Never view the sun directly. Project the sun on a flat surface using a mirror.
On May 9, 2016, just after Mercury makes its best appearance of the year, it passes nearly directly between the earth and sun. From our planet, Mercury passes across the face of the sun — a transit. Mercury’s rapid orbit around the sun carries it between Earth and our central star every 116 days. Normally, as Mercury passes between these celestial wonders, it is not in a direct line with them; it appears to pass above or below the sun.
Mercury crosses in front of the sun 13-14 times a century and currently this can occur during the months of May and November, when the tilted orbit of this speedy planet crosses the earth-sun plane. Following this event, the next transit of Mercury is November 11, 2019.
This chart shows the path of Mercury in front of the sun on May 9. (Click the image to see it larger.)
As seen from Chicago, the sun rises at 5:37 a.m. CDT. The transit begins at 6:13 a.m. CDT when the edge of Mercury touches the edge of sun. The sun is low in the sky, only 6 degrees when this occurs. By 6:16 a.m. CDT, Mercury’s disk is completely in front of the sun. Mercury slowly inches across the sun during the morning. The entire event takes 7 hours, 28 minutes. By 9:58 a.m. CDT, Mercury reaches the Greatest Transit Point, the point when it is closest to the sun’s center. By 1:38 p.m. CDT, Mercury’s final appearance in front of the sun occurs and the speedy planet begins moving from the sun’s face. By 1:41 p.m. CDT, Mercury leaves the sun’s face and the event is over.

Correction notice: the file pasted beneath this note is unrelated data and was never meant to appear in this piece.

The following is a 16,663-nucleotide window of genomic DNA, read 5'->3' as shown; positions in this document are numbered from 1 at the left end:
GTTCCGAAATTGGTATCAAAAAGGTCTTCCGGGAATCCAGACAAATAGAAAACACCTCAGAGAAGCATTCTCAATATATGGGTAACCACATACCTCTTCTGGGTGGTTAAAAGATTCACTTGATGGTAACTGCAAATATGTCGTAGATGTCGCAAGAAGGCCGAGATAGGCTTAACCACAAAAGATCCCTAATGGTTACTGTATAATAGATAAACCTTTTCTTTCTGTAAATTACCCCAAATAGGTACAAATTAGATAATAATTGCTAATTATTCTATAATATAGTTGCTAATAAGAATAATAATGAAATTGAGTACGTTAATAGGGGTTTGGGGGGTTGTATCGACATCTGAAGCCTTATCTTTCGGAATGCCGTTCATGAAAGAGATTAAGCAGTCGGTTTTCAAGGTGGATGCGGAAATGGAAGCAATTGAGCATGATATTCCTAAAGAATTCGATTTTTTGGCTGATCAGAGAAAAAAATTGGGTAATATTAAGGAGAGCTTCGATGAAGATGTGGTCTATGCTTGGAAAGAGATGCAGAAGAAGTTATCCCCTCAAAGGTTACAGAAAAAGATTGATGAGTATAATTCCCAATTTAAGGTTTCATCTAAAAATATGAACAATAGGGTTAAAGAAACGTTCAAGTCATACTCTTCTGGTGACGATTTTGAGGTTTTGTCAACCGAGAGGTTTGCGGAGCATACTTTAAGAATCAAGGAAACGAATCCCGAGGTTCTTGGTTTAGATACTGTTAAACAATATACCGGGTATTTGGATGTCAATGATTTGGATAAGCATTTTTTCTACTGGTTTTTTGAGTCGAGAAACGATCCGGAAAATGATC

It is important to never look directly at the sun. Group viewing of the event can occur with a solar projector. Cut a dime sized hole in a sheet of paper. Cover a mirror with the paper. Reflect the sun’s image on a flat surface. Mercury appears as a small dot in front of the sun. If sunspots are present, they will appear as well.